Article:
Ending the Anglican Alphabet Soup

With the creation of the Anglican Church in North America, the time has come to end the various sub-groups which were necessary for the time of trials just passed through. Part of me doesn’t like this much because I think that parts of the AMiA are the best current representation of what a Biblical Church should look like. But it seems to me that every dollar spent on maintaining separate organizational structures is wasted. Why have a separate communications structure for CANA, AMiA, REC, etc? It’s waste of effort and money. And yet we see Bishop Minns saying:

Since Day 1, CANA has been and will continue to be a full participant in the life of the new province, and will continue to maintain our own identity.  We will encourage groups of congregations when they are ready, to establish themselves as free-standing dioceses.  Our goal is to support the work, mission, and ministry of the gospel on this continent and bring our own particular distinctive to that task.

Bishop Murphy has said similar things about AMiA continuing in something of a “Canterbury and York” model. Indeed, as I was writing this I received an e-mail from AMiA where Bishop Murphy says:

As a founding member of both the Common Cause Partnership and the emerging province, we will continue to fully participate in ACNA.  As we have consistently explained, however, we remain a missionary outreach of the Province of the Anglican Church of Rwanda under the authority of Archbishop Emmanuel Kolini.  This allows us to enjoy dual citizenship, a similar relationship to that of the Convocation of Anglicans in North America (CANA).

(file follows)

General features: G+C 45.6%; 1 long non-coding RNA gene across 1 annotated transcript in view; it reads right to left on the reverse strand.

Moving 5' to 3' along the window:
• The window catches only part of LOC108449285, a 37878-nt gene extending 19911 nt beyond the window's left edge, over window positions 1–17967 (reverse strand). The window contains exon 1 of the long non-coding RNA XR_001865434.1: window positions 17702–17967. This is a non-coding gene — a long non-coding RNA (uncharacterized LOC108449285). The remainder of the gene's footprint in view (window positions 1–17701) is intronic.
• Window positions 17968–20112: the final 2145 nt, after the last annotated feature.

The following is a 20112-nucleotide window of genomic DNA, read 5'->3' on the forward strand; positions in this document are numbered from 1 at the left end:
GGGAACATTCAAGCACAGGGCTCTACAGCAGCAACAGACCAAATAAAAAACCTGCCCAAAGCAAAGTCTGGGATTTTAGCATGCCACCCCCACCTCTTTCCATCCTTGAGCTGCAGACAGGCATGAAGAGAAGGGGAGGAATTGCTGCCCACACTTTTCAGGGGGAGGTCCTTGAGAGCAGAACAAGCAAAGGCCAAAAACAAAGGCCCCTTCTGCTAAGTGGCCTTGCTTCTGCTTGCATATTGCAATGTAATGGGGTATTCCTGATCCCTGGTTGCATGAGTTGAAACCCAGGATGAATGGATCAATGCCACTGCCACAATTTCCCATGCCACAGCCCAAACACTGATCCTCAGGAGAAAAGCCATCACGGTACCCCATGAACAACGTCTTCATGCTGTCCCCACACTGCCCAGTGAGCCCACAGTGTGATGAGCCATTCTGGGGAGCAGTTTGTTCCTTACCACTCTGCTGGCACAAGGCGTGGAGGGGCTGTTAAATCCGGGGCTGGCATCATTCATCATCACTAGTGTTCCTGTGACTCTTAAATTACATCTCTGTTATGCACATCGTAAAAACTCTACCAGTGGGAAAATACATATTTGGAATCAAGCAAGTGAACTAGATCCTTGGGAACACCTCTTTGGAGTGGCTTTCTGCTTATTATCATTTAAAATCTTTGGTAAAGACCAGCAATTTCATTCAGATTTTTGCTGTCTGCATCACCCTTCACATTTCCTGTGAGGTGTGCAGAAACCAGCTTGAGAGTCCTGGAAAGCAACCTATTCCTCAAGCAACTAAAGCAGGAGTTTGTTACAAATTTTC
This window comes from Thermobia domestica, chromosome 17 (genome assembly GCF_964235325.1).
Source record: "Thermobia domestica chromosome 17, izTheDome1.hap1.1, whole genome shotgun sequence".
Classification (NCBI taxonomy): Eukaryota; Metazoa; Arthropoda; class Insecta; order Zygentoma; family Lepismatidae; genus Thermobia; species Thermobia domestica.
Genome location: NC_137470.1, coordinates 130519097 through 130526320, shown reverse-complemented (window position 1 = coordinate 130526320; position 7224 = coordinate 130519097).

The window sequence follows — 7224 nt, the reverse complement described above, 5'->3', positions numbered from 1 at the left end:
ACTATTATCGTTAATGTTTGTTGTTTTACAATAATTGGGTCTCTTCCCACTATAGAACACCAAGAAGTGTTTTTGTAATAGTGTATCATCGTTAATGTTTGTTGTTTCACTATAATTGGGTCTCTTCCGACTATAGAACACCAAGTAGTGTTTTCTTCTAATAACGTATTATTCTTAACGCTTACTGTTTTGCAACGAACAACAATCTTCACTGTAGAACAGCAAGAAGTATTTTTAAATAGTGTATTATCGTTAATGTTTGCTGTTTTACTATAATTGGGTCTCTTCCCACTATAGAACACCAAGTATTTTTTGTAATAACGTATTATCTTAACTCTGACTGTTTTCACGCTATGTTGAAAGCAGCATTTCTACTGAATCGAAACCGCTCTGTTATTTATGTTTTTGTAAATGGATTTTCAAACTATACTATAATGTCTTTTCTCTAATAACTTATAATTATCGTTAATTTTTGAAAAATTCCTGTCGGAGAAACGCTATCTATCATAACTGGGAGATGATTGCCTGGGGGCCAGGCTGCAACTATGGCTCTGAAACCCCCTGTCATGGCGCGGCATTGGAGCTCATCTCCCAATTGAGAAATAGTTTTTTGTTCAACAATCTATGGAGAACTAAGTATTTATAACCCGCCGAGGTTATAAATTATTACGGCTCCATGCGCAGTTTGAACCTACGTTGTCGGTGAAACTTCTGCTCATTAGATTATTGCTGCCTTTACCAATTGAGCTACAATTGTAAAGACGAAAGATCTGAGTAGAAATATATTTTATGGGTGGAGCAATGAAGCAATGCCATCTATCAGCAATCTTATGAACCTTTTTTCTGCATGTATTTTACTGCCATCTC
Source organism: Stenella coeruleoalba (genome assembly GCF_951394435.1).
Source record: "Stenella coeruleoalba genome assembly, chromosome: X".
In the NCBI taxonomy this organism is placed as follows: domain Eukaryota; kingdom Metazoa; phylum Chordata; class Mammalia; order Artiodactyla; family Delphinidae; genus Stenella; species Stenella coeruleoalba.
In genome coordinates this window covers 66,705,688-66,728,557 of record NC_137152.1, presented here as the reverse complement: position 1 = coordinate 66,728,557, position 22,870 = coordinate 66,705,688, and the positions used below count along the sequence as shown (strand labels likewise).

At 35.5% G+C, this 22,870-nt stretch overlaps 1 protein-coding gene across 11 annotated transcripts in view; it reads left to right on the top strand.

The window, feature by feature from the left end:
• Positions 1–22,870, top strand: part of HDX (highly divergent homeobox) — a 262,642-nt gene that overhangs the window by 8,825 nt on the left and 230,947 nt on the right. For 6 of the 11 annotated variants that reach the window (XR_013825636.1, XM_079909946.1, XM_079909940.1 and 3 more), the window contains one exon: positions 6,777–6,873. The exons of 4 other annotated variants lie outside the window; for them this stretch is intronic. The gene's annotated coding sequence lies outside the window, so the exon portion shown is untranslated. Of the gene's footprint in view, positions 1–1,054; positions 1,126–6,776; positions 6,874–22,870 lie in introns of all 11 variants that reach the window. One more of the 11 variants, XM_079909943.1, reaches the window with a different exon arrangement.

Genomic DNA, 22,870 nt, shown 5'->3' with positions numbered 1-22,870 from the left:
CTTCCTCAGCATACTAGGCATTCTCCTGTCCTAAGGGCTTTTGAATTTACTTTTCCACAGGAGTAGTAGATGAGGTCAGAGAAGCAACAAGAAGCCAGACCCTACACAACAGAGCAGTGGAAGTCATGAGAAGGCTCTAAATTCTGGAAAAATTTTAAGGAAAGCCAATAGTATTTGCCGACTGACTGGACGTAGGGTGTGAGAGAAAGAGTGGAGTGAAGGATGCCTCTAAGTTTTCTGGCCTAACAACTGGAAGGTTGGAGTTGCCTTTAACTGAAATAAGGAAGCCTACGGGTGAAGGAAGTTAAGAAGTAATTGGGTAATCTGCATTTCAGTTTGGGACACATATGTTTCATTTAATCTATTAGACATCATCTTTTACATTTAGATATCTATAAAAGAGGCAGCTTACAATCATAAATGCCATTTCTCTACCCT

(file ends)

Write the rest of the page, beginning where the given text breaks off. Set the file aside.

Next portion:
But I think we need to ask whether in ten or twenty years we will need all of these separate groups? It’s great for AMia and CANA to continue missionary efforts, but they should be able to do this as some kind of missionary diocese under ACNA, without needing their own leadership and headquarters. How much of this division is due to leftover animosities between bishops and churches?

I do understand some legitimate reasons for staying apart. As my friend Jim said to me, many folks won’t want to be under a Bishop who approves of women’s ordination, for example. But these issues need to be worked out from within ACNA unless it becomes obvious that it will never change and is un-reformable, which is hardly the case right now at its inception. I think good Anglican in all the bodies that make up ACNA should voice their desire for unity to their leaders and pray for change.